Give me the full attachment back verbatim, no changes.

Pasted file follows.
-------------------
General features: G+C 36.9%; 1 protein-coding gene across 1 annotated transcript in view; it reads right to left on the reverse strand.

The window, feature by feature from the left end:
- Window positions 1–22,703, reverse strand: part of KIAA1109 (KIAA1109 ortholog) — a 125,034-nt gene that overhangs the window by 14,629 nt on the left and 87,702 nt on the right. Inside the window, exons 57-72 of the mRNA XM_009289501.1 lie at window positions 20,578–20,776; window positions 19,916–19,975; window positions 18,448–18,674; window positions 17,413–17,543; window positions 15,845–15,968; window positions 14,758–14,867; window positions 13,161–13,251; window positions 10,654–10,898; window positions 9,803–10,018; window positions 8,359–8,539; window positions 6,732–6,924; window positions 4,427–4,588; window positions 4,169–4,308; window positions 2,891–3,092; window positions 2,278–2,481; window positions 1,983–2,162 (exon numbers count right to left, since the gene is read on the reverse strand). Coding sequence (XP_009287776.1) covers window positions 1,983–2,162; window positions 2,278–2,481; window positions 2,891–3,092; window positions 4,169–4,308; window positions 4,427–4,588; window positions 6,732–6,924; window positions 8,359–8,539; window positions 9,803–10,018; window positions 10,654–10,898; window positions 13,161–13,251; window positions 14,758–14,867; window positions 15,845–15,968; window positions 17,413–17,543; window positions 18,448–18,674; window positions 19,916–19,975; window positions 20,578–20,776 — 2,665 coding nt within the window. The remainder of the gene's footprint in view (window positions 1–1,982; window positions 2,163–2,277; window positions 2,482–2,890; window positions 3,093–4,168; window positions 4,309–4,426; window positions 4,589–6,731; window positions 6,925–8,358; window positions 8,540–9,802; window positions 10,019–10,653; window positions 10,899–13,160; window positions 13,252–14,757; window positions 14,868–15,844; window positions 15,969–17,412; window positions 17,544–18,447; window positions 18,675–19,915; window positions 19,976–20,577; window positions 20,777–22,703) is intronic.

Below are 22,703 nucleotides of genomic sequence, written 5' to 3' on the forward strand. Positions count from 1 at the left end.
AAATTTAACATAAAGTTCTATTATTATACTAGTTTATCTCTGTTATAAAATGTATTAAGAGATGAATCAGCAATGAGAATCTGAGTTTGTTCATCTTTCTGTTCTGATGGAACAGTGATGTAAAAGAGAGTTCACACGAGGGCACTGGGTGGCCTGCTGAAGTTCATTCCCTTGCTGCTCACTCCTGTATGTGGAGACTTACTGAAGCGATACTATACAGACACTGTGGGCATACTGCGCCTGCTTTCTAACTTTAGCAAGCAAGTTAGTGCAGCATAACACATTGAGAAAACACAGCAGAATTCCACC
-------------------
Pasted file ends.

General features: G+C 36.9%; 1 protein-coding gene across 1 annotated transcript in view; it reads right to left on the reverse strand.

The window, feature by feature from the left end:
- Window positions 1–22,703, reverse strand: part of KIAA1109 (KIAA1109 ortholog) — a 125,034-nt gene that overhangs the window by 14,629 nt on the left and 87,702 nt on the right. Inside the window, exons 57-72 of the mRNA XM_009289501.1 lie at window positions 20,578–20,776; window positions 19,916–19,975; window positions 18,448–18,674; window positions 17,413–17,543; window positions 15,845–15,968; window positions 14,758–14,867; window positions 13,161–13,251; window positions 10,654–10,898; window positions 9,803–10,018; window positions 8,359–8,539; window positions 6,732–6,924; window positions 4,427–4,588; window positions 4,169–4,308; window positions 2,891–3,092; window positions 2,278–2,481; window positions 1,983–2,162 (exon numbers count right to left, since the gene is read on the reverse strand). Coding sequence (XP_009287776.1) covers window positions 1,983–2,162; window positions 2,278–2,481; window positions 2,891–3,092; window positions 4,169–4,308; window positions 4,427–4,588; window positions 6,732–6,924; window positions 8,359–8,539; window positions 9,803–10,018; window positions 10,654–10,898; window positions 13,161–13,251; window positions 14,758–14,867; window positions 15,845–15,968; window positions 17,413–17,543; window positions 18,448–18,674; window positions 19,916–19,975; window positions 20,578–20,776 — 2,665 coding nt within the window. The remainder of the gene's footprint in view (window positions 1–1,982; window positions 2,163–2,277; window positions 2,482–2,890; window positions 3,093–4,168; window positions 4,309–4,426; window positions 4,589–6,731; window positions 6,925–8,358; window positions 8,540–9,802; window positions 10,019–10,653; window positions 10,899–13,160; window positions 13,252–14,757; window positions 14,868–15,844; window positions 15,969–17,412; window positions 17,544–18,447; window positions 18,675–19,915; window positions 19,976–20,577; window positions 20,777–22,703) is intronic.

Below are 22,703 nucleotides of genomic sequence, written 5' to 3' on the forward strand. Positions count from 1 at the left end.
AAATTTAACATAAAGTTCTATTATTATACTAGTTTATCTCTGTTATAAAATGTATTAAGAGATGAATCAGCAATGAGAATCTGAGTTTGTTCATCTTTCTGTTCTGATGGAACAGTGATGTAAAAGAGAGTTCACACGAGGGCACTGGGTGGCCTGCTGAAGTTCATTCCCTTGCTGCTCACTCCTGTATGTGGAGACTTACTGAAGCGATACTATACAGACACTGTGGGCATACTGCGCCTGCTTTCTAACTTTAGCAAGCAAGTTAGTGCAGCATAACACATTGAGAAAACACAGCAGAATTCCACC